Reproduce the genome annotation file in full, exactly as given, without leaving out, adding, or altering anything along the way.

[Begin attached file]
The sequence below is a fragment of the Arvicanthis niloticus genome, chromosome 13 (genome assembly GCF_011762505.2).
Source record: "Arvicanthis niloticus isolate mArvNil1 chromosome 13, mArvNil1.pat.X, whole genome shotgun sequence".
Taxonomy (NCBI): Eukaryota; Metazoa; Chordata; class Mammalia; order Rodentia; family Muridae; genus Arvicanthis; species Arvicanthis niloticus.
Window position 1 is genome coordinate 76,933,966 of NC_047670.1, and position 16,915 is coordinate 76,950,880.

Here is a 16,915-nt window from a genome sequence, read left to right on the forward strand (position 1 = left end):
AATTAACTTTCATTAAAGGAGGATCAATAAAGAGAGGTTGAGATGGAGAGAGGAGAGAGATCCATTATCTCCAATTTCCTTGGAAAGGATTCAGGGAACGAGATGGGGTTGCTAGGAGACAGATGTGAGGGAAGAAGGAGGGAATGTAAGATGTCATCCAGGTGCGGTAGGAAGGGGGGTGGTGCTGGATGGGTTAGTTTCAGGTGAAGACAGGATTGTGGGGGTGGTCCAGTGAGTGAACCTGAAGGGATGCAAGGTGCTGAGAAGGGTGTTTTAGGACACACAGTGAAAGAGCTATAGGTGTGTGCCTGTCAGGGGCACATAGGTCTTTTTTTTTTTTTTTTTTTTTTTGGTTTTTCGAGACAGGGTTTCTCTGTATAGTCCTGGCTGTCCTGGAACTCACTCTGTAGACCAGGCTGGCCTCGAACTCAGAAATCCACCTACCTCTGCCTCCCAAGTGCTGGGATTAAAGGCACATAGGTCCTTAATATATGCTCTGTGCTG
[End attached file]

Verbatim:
The sequence below is a fragment of the Arvicanthis niloticus genome, chromosome 13 (genome assembly GCF_011762505.2).
Source record: "Arvicanthis niloticus isolate mArvNil1 chromosome 13, mArvNil1.pat.X, whole genome shotgun sequence".
Taxonomy (NCBI): Eukaryota; Metazoa; Chordata; class Mammalia; order Rodentia; family Muridae; genus Arvicanthis; species Arvicanthis niloticus.
Window position 1 is genome coordinate 76,933,966 of NC_047670.1, and position 16,915 is coordinate 76,950,880.

Here is a 16,915-nt window from a genome sequence, read left to right on the forward strand (position 1 = left end):
AATTAACTTTCATTAAAGGAGGATCAATAAAGAGAGGTTGAGATGGAGAGAGGAGAGAGATCCATTATCTCCAATTTCCTTGGAAAGGATTCAGGGAACGAGATGGGGTTGCTAGGAGACAGATGTGAGGGAAGAAGGAGGGAATGTAAGATGTCATCCAGGTGCGGTAGGAAGGGGGGTGGTGCTGGATGGGTTAGTTTCAGGTGAAGACAGGATTGTGGGGGTGGTCCAGTGAGTGAACCTGAAGGGATGCAAGGTGCTGAGAAGGGTGTTTTAGGACACACAGTGAAAGAGCTATAGGTGTGTGCCTGTCAGGGGCACATAGGTCTTTTTTTTTTTTTTTTTTTTTTTGGTTTTTCGAGACAGGGTTTCTCTGTATAGTCCTGGCTGTCCTGGAACTCACTCTGTAGACCAGGCTGGCCTCGAACTCAGAAATCCACCTACCTCTGCCTCCCAAGTGCTGGGATTAAAGGCACATAGGTCCTTAATATATGCTCTGTGCTG